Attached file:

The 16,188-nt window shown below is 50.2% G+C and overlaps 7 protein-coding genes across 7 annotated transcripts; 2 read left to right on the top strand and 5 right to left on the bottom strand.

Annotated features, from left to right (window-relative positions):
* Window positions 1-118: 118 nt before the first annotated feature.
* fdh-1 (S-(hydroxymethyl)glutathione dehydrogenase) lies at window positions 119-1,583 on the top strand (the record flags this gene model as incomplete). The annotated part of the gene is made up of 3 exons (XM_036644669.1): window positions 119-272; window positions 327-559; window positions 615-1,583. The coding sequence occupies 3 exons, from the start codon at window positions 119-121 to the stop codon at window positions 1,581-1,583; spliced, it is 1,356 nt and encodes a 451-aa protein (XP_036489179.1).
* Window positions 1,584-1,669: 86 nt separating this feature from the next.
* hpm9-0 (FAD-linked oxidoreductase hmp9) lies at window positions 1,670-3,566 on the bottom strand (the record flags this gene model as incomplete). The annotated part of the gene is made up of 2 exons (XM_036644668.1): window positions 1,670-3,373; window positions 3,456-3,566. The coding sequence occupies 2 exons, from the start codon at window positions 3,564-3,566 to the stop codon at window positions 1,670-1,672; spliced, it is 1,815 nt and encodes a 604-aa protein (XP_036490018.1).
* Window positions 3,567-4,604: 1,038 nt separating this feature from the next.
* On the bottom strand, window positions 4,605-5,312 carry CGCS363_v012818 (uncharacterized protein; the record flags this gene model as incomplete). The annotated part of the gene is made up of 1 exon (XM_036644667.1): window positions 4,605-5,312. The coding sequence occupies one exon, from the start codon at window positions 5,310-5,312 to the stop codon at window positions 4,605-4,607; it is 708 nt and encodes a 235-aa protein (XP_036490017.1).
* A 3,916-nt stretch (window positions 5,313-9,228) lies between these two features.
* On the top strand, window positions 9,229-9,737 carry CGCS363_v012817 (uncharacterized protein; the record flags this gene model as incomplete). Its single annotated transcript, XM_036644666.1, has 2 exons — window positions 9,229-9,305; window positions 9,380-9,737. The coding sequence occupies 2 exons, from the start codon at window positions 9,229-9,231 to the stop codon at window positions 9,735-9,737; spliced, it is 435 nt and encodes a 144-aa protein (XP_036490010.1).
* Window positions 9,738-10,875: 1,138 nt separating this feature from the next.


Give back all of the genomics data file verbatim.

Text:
The 16,188-nt window shown below is 50.2% G+C and overlaps 7 protein-coding genes across 7 annotated transcripts; 2 read left to right on the top strand and 5 right to left on the bottom strand.

Annotated features, from left to right (window-relative positions):
* Window positions 1-118: 118 nt before the first annotated feature.
* fdh-1 (S-(hydroxymethyl)glutathione dehydrogenase) lies at window positions 119-1,583 on the top strand (the record flags this gene model as incomplete). The annotated part of the gene is made up of 3 exons (XM_036644669.1): window positions 119-272; window positions 327-559; window positions 615-1,583. The coding sequence occupies 3 exons, from the start codon at window positions 119-121 to the stop codon at window positions 1,581-1,583; spliced, it is 1,356 nt and encodes a 451-aa protein (XP_036489179.1).
* Window positions 1,584-1,669: 86 nt separating this feature from the next.
* hpm9-0 (FAD-linked oxidoreductase hmp9) lies at window positions 1,670-3,566 on the bottom strand (the record flags this gene model as incomplete). The annotated part of the gene is made up of 2 exons (XM_036644668.1): window positions 1,670-3,373; window positions 3,456-3,566. The coding sequence occupies 2 exons, from the start codon at window positions 3,564-3,566 to the stop codon at window positions 1,670-1,672; spliced, it is 1,815 nt and encodes a 604-aa protein (XP_036490018.1).
* Window positions 3,567-4,604: 1,038 nt separating this feature from the next.
* On the bottom strand, window positions 4,605-5,312 carry CGCS363_v012818 (uncharacterized protein; the record flags this gene model as incomplete). The annotated part of the gene is made up of 1 exon (XM_036644667.1): window positions 4,605-5,312. The coding sequence occupies one exon, from the start codon at window positions 5,310-5,312 to the stop codon at window positions 4,605-4,607; it is 708 nt and encodes a 235-aa protein (XP_036490017.1).
* A 3,916-nt stretch (window positions 5,313-9,228) lies between these two features.
* On the top strand, window positions 9,229-9,737 carry CGCS363_v012817 (uncharacterized protein; the record flags this gene model as incomplete). Its single annotated transcript, XM_036644666.1, has 2 exons — window positions 9,229-9,305; window positions 9,380-9,737. The coding sequence occupies 2 exons, from the start codon at window positions 9,229-9,231 to the stop codon at window positions 9,735-9,737; spliced, it is 435 nt and encodes a 144-aa protein (XP_036490010.1).
* Window positions 9,738-10,875: 1,138 nt separating this feature from the next.